Russia cruise with Viking

Judi and Lawrence at the Church of the Spilled Blood. * Photo: Judi Cohen

In the spirit of Quirky Cruise’s small-ship ethos, Russia’s Volga River cruises are an ideal way to visit both Moscow and St. Petersburg in combination with a Baltic itinerary. Small-ship cruises to this region are offered by various cruise companies including a 13-day Viking cruise on one of their five 200-passenger boats.

Meanwhile, Ponant Cruises and Tauck both operate 12-day small-ship Russia/Baltic Sea cruises using Ponant’s 184-passenger Le Dumont D’Urville with two full days in St. Petersburg. Emerald Waterways does a 12-day river cruise on the 224-passenger MS Rosia with stops in St. Petersburg and Moscow.

6 “Small Ship” Moments on the Viking Jupiter

While the Viking Jupiter has features you would typically find on larger ships including a variety of dining choices, numerous bars with live entertainment, and a luxurious Nordic spa with gym and treatment rooms, the ship felt intimate and uncrowded giving it a small-ship feel.

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#1: Optional Small-group Shore Excursions

In St. Petersburg we chose to pay for two small-group tours in addition to taking the panoramic coach tour of St. Petersburg that was included at no extra cost (Viking offers one free tour option in every port). We did a full-day “Behind Closed Doors” tour of the 18th-century Hermitage Museums and a half-day walking tour of the 1950-era St. Petersburg metro system, museum-like itself.

With only 13 guests on each tour, they were similar to excursions and tours I have done on previous small-ship cruises.

 Winter Palace Hermitage Museum

The gorgeous Winter Palace Hermitage Museum. * Photo: Judi Cohen

Hermitage museum entrance

Entrance staircase in the Hermitage Museum. * Photo: Judi Cohen

Our Hermitage Museum guide was knowledgeable about architecture and art history, and contributed to our learning and enjoyment. Our guide during the metro tour, which was a highlight for me, led us into the system to see some of the oldest stations that were built as “palaces of the people” rich in Soviet history, with their fascinating art and sculpture.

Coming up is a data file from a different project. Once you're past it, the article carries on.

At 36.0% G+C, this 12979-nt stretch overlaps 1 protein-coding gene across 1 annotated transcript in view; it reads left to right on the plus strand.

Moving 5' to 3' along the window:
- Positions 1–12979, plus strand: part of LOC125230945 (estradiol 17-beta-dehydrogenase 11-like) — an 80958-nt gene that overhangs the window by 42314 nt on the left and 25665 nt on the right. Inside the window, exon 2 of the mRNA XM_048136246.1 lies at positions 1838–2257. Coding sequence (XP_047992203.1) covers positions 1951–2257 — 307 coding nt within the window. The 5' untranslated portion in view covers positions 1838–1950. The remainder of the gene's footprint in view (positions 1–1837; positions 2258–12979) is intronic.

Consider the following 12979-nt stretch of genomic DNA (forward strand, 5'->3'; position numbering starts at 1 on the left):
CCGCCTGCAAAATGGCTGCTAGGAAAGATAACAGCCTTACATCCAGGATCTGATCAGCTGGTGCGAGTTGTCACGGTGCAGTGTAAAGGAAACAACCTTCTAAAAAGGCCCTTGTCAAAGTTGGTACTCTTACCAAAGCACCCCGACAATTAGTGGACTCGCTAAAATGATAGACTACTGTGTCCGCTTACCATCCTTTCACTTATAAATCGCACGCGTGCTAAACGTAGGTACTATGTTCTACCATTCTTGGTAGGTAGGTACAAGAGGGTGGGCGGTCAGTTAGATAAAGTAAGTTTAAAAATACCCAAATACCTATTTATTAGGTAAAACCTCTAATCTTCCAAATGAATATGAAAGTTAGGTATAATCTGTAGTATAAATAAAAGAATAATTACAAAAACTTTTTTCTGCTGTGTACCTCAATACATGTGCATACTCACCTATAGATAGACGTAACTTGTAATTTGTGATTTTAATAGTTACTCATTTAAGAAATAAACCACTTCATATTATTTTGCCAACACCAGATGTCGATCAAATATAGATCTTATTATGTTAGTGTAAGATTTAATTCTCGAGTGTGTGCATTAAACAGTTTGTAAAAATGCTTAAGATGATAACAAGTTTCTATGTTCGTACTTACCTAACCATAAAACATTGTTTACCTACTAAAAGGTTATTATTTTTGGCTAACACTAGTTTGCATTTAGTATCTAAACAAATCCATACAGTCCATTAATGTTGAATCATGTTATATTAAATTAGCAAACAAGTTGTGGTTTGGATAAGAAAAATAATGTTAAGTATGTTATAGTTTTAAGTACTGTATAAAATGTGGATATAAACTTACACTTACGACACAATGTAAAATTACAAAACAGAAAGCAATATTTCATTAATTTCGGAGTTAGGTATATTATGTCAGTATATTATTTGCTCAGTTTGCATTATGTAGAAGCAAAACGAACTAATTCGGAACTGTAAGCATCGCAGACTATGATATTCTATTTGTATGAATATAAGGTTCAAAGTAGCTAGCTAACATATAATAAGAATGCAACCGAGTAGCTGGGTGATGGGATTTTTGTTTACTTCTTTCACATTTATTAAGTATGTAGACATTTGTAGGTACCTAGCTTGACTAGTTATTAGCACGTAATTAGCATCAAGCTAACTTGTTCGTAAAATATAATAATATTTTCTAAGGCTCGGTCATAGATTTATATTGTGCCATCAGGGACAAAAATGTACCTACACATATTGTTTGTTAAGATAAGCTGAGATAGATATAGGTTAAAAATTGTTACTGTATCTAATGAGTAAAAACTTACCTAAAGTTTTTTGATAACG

St Petersburg Metro System

Kirovsky Zavod Station, part of the stunning metro system. * Photo; Judi Cohen

St Petersburg metro stations

Avtovo Station light fixtures. * Photo: Judi Cohen

These small-group excursions felt much like the tours I have enjoyed on other small-ship cruises along the Mekong and Irrawaddy with Pandaw and the Brahmaputra River with India-based Adventure River Cruises. As on these smaller ships, on board the Viking Jupiter, there were many opportunities to immerse myself in the artistic and historical presentations offered on board by local experts. There was even a magical performance one evening in the ship’s Star Theatre by the famous Russian Mariinsky Theatre.

Other passengers told me about the small-group premium excursions they took (ranging from about $75 to $300 per person), including a tour of the Stutthof concentration camp in Gdansk, Poland; reindeer feeding in Nuuksio National Park; and a bicycle tour in Helsinki, Finland. Several premium excursions at additional cost were offered in every port.

#2: Private Balcony in our Cabin

Our cabin had a private balcony that provided a quiet and private place to relax, read and reflect. It reminded me of smaller ships I’ve been on that also had private balconies, including the 195-passenger Viking Einar that I cruised on along the Rhine River in 2019.

RELATED: Cruising on the new Viking Einar … by Judi Cohen

balcony of Viking Jupiter

Judi’s husband Lawrence on their cabin balcony. * Photo: Judi Cohen

#3:  Intimate Dining Experiences

Mamsen’s is a small take-away café aboard the Jupiter named in honor of Viking founder Torstein Hagen’s mother. Located on Deck 7 in the Explorers Lounge, serving light traditional Scandinavian dishes, snacks and pastries, it was never crowded and became our go-to spot for early breakfast and light bites throughout the day.

With comfortable seating in sofas or at tables with chairs, Mamsen’s felt very warm, welcoming and cozy…and the open face shrimp sandwiches and signature waffles were delicious!

waffels aboard the Viking Jupiter

Mamsen’s signature Scandinavian waffle. * Photo: Judi Cohen

 #4: Afternoon Tea

Like many of the small European river boats, traditional high tea was served every afternoon in the Wintergarden Conservatory on Deck 7. Separated from the pool by floor-to-ceiling glass doors, I found the Wintergarden to be one of the most beautiful areas on the ship. The blonde wood ornamentation looked like trees climbing the pillars and covering the roof and created the feeling of being in a forest!

afternoon tea on the Viking Jupiter

Afternoon Tea in the Wintergarden on Deck 7. * Photo: Judi Cohen

#5: Explorers Lounge

The Jupiter had many comfortable and quiet sitting areas with books neatly organized on library shelves. However, we kept going back to the Explorers Lounge on Deck 7 and the upper level above it, called the Observation Lounge, to read, rest, have a snack or drink, or watch the waves through the expansive windows.

While seated in the sofas, complete with fur throws, we could also enjoy the warmth from the faux fireplaces. I never felt like I was on a large ship in these lounges.